Insights from a surgical prowess

Founded in 1703, Mirebalais is a small commune situated in the Plateau Central, approximately 60 km Northeast of Port-au-Prince, the capital of Haiti. Birth place of the Haitian combatant Benoit Batraville, it is a 88.899 inhabitants, vivid locality where agriculture and livestock are predominant despite the many difficulties of commerce and daily life. Fortunately, the Peligre’s hydroelectric dam, opened 59 years ago in the Centre department, provides energy to the whole city. I first visited the town five years ago, immediately after the 2010 earthquake, with a team of medical students who volunteered at the hospital Bon Sauveur of Cange (village located near Mirebalais) run by the international NGO Partners in Health and local sister organization Zanmi Lasante.

In this 330 square kilometers town, five years later, a surgical team led by Dr Henri Ford, Haiti-born renowned surgeon, successfully separated six-month-old abdominal conjoined twin sisters. Being the first of its kind in the country, the successful operation marked a turning point in the history of Haitian medicine. This prowess, which took place at the recently erected University Hospital of Mirebalais, has drawn many insights on Haiti and the future of medical cooperation among which: the benefits of global health and surgery for the resource-limited country, the need for a paradigm shift in international medical cooperation and the opportunity to share an accurate image of Haiti.

Marian's surgical team wore red bandanas, while Michelle's wore yellow ones as they worked in an HUM operating room on Friday, May 22. Source: Partners in Health

Marian’s surgical team wore red bandanas, while Michelle’s wore yellow ones as they worked in an HUM operating room on Friday, May 22.
Source: Partners in Health

Let’s consider first, the benefits of global heath and surgery for Haiti. Defined as the area of study that places a priority on improving health and achieving equity in health for all people worldwide, global health stands as a common ground, where international and local health professionals perform together in order to overcome enormous challenges usually unconquerable by a sole performer. As noted, surgery can help reduce the burden of disease by 11-15% globally, but unfortunately, the poorest people have little access to surgical care for malformations and pregnancy-related conditions like it was the case for Ketan, mother of the conjoined twins Marian and Michelle Bernard.  In a context of economic insecurity and shortage of medical professionals, global health and global surgery, in Haiti, can be considered as one of the most accurate vehicule to strengthen the health care system by providing affordable access to care and sharing of knowledge and experience in the respective fields. The separation of the conjoined twins at the University Hospital of Mirebalais is a typical experience of the opportunities provided by surgery used in a context of global health.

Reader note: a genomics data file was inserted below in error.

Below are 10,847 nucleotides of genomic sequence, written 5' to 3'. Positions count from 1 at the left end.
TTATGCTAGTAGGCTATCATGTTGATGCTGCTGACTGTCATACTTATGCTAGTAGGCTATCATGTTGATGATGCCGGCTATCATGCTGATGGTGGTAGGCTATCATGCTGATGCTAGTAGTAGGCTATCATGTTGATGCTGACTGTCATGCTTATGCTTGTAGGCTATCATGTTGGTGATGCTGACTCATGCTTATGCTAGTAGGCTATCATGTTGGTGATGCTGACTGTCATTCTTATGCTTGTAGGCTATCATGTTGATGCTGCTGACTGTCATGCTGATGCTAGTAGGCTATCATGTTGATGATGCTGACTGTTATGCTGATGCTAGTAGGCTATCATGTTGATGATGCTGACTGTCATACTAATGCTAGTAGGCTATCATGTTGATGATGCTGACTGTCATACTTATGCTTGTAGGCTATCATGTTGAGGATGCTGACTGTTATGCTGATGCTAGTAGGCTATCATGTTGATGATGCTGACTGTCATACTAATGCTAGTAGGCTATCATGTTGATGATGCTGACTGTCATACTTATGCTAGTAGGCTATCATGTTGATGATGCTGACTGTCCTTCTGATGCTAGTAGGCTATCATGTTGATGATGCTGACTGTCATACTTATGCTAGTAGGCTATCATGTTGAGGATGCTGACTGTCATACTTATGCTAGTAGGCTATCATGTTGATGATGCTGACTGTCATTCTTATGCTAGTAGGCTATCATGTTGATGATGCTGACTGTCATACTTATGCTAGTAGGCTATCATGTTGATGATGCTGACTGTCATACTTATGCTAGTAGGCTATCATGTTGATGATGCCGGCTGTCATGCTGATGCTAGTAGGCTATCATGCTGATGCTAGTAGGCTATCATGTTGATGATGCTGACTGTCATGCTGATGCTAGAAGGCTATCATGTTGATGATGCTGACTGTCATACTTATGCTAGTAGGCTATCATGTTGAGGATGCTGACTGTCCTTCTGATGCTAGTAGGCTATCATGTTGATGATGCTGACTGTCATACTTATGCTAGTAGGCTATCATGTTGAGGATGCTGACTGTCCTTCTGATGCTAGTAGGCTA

These open doors consequently foster the need to look at the future through different lenses. They emphasize the vision that the new way of considering international medical cooperation should privilege sustainable partnership over mere assistance. This paradigm shift, in the case of Haiti, may come very gradually. Hence, the need of courageous visionary people here and abroad to challenge the status quo and be the change they want to see. The surgical prowess of Mirebalais is undoubtedly a milestone in the future of medicine in Haiti. It offers a fresh look on what is possible here where weaknesses are overly pictured. In the path of Dr Anténor Miot who introduced orthopedic surgery in Haiti, the vision and work of pioneers will definitely have an astonishing impact in the future. Not only will it lead to better care for the Haitian people but it will also propel a more accurate image of the country which is striving to build a resilient health care system.